3rd Mar '18 9:22:44 PM nombretomado
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* Most of the songs by {{Spiritualized}} use faith as a theme (as you would expect with this band name), and how the singer fails to be saved (notably from substance abuse). He sometimes resorts to begging to an unseen God. Their sound is orchestral and processional. Good examples are

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* Most of the songs by {{Spiritualized}} {{Music/Spiritualized}} use faith as a theme (as you would expect with this band name), and how the singer fails to be saved (notably from substance abuse). He sometimes resorts to begging to an unseen God. Their sound is orchestral and processional. Good examples are
28th Feb '18 5:19:13 PM thelivingtoad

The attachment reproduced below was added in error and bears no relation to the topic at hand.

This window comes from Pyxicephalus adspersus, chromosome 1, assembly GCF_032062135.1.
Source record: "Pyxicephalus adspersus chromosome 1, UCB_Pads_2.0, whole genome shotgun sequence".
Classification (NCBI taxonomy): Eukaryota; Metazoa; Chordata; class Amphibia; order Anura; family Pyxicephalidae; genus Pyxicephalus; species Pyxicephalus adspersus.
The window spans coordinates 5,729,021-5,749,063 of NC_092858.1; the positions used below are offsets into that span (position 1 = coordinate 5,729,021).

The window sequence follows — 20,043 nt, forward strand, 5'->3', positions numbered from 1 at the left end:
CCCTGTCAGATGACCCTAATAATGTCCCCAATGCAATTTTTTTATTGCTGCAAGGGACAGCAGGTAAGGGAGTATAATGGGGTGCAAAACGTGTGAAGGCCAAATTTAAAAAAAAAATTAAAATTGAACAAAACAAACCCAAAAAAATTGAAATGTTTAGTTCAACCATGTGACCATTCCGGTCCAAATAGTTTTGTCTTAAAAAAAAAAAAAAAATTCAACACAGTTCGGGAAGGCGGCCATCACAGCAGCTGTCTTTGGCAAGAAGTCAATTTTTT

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* The 1980s British indie rock band The Housemartins often seemed like a borderline Christian band. Lead singer Paul Heaton was a devout Christian, and his faith was readily apparent in many of his lyrics. But there were several things that kept the group as a strictly secular act. First was Heaton's famously biting wit; His lyrics were often just as scathingly satirical against Thatcherism or the British class system as they were religious. Heaton and his bandmates were also Marxists, and their politics were just as important to understanding his songwriting and their aesthetic as their Christianity was. Their debut album's liner notes even included the message "Take Jesus, take Marx, take hope" and later pressings added a song called "[[https://www.youtube.com/watch?v=6iRcn-x0gBc I'll Be Your Shelter]]" which ends with gospel-style coda that praises both Jesus and Marx equally.